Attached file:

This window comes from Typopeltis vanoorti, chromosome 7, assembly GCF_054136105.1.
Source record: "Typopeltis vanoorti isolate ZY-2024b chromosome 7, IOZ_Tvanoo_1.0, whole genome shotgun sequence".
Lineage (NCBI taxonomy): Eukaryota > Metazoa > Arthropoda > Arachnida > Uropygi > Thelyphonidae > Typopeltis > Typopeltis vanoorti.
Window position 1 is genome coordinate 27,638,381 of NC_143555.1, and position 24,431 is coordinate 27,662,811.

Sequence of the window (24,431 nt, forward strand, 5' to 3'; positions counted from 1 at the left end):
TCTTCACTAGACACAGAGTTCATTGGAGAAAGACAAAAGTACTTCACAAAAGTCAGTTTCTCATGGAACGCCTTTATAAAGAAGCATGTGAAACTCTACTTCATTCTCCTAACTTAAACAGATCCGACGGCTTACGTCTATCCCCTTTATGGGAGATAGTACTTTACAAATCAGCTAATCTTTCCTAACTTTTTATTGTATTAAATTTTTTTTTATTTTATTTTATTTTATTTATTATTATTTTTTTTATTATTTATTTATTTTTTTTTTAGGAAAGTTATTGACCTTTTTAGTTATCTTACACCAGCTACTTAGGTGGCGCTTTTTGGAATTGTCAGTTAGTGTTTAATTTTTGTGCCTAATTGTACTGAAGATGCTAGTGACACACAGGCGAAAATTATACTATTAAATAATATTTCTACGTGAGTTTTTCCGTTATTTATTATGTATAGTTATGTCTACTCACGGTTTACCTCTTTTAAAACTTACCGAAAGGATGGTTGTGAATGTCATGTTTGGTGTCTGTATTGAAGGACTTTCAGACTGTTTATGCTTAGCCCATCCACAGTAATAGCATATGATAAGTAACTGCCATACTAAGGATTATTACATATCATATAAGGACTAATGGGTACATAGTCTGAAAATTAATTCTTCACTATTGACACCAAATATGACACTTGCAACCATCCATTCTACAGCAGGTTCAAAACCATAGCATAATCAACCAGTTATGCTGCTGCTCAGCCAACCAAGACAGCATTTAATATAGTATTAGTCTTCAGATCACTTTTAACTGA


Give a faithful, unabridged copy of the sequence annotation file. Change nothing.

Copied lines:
This window comes from Typopeltis vanoorti, chromosome 7, assembly GCF_054136105.1.
Source record: "Typopeltis vanoorti isolate ZY-2024b chromosome 7, IOZ_Tvanoo_1.0, whole genome shotgun sequence".
Lineage (NCBI taxonomy): Eukaryota > Metazoa > Arthropoda > Arachnida > Uropygi > Thelyphonidae > Typopeltis > Typopeltis vanoorti.
Window position 1 is genome coordinate 27,638,381 of NC_143555.1, and position 24,431 is coordinate 27,662,811.

Sequence of the window (24,431 nt, forward strand, 5' to 3'; positions counted from 1 at the left end):
TCTTCACTAGACACAGAGTTCATTGGAGAAAGACAAAAGTACTTCACAAAAGTCAGTTTCTCATGGAACGCCTTTATAAAGAAGCATGTGAAACTCTACTTCATTCTCCTAACTTAAACAGATCCGACGGCTTACGTCTATCCCCTTTATGGGAGATAGTACTTTACAAATCAGCTAATCTTTCCTAACTTTTTATTGTATTAAATTTTTTTTTATTTTATTTTATTTTATTTATTATTATTTTTTTTATTATTTATTTATTTTTTTTTTAGGAAAGTTATTGACCTTTTTAGTTATCTTACACCAGCTACTTAGGTGGCGCTTTTTGGAATTGTCAGTTAGTGTTTAATTTTTGTGCCTAATTGTACTGAAGATGCTAGTGACACACAGGCGAAAATTATACTATTAAATAATATTTCTACGTGAGTTTTTCCGTTATTTATTATGTATAGTTATGTCTACTCACGGTTTACCTCTTTTAAAACTTACCGAAAGGATGGTTGTGAATGTCATGTTTGGTGTCTGTATTGAAGGACTTTCAGACTGTTTATGCTTAGCCCATCCACAGTAATAGCATATGATAAGTAACTGCCATACTAAGGATTATTACATATCATATAAGGACTAATGGGTACATAGTCTGAAAATTAATTCTTCACTATTGACACCAAATATGACACTTGCAACCATCCATTCTACAGCAGGTTCAAAACCATAGCATAATCAACCAGTTATGCTGCTGCTCAGCCAACCAAGACAGCATTTAATATAGTATTAGTCTTCAGATCACTTTTAACTGA